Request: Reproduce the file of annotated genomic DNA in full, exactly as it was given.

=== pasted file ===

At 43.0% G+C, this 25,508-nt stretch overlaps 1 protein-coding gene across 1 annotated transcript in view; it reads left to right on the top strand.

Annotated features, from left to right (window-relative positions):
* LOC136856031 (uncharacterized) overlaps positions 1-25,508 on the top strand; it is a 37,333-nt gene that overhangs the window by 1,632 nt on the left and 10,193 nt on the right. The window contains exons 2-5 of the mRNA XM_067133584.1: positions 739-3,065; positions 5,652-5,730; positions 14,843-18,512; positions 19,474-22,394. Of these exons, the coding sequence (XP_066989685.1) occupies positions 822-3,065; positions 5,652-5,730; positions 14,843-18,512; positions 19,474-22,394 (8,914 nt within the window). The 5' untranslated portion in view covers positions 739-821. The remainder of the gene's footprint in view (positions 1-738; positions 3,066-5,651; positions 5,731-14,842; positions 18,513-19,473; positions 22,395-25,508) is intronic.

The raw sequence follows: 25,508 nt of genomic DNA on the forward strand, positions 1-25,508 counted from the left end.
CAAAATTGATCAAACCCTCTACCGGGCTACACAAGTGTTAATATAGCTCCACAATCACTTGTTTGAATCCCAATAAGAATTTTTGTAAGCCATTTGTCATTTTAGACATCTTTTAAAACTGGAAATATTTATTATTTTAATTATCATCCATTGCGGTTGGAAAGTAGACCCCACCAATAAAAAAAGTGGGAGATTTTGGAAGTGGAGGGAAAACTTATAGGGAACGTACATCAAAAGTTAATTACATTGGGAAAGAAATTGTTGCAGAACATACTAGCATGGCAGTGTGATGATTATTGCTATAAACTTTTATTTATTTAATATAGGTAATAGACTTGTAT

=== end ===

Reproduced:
At 43.0% G+C, this 25,508-nt stretch overlaps 1 protein-coding gene across 1 annotated transcript in view; it reads left to right on the top strand.

Annotated features, from left to right (window-relative positions):
* LOC136856031 (uncharacterized) overlaps positions 1-25,508 on the top strand; it is a 37,333-nt gene that overhangs the window by 1,632 nt on the left and 10,193 nt on the right. The window contains exons 2-5 of the mRNA XM_067133584.1: positions 739-3,065; positions 5,652-5,730; positions 14,843-18,512; positions 19,474-22,394. Of these exons, the coding sequence (XP_066989685.1) occupies positions 822-3,065; positions 5,652-5,730; positions 14,843-18,512; positions 19,474-22,394 (8,914 nt within the window). The 5' untranslated portion in view covers positions 739-821. The remainder of the gene's footprint in view (positions 1-738; positions 3,066-5,651; positions 5,731-14,842; positions 18,513-19,473; positions 22,395-25,508) is intronic.

The raw sequence follows: 25,508 nt of genomic DNA on the forward strand, positions 1-25,508 counted from the left end.
CAAAATTGATCAAACCCTCTACCGGGCTACACAAGTGTTAATATAGCTCCACAATCACTTGTTTGAATCCCAATAAGAATTTTTGTAAGCCATTTGTCATTTTAGACATCTTTTAAAACTGGAAATATTTATTATTTTAATTATCATCCATTGCGGTTGGAAAGTAGACCCCACCAATAAAAAAAGTGGGAGATTTTGGAAGTGGAGGGAAAACTTATAGGGAACGTACATCAAAAGTTAATTACATTGGGAAAGAAATTGTTGCAGAACATACTAGCATGGCAGTGTGATGATTATTGCTATAAACTTTTATTTATTTAATATAGGTAATAGACTTGTAT